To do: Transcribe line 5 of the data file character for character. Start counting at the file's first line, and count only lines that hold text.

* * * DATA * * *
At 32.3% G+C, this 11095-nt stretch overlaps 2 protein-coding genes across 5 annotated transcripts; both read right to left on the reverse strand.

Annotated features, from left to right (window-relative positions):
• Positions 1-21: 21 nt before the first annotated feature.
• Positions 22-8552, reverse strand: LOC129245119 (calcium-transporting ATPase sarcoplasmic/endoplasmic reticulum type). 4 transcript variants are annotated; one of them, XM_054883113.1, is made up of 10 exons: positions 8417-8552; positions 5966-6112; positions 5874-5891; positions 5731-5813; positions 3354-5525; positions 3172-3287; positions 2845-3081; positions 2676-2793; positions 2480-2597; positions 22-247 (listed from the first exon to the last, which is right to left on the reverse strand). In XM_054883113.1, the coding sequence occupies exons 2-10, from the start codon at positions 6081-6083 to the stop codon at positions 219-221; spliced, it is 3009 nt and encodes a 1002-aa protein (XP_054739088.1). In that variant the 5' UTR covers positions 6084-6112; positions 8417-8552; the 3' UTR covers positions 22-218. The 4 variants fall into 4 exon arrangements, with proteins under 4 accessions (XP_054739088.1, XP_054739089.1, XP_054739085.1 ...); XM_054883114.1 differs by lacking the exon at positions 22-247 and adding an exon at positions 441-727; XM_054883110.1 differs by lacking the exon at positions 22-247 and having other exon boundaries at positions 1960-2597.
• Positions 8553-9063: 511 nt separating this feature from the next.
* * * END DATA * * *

• Positions 8553-9063: 511 nt separating this feature from the next.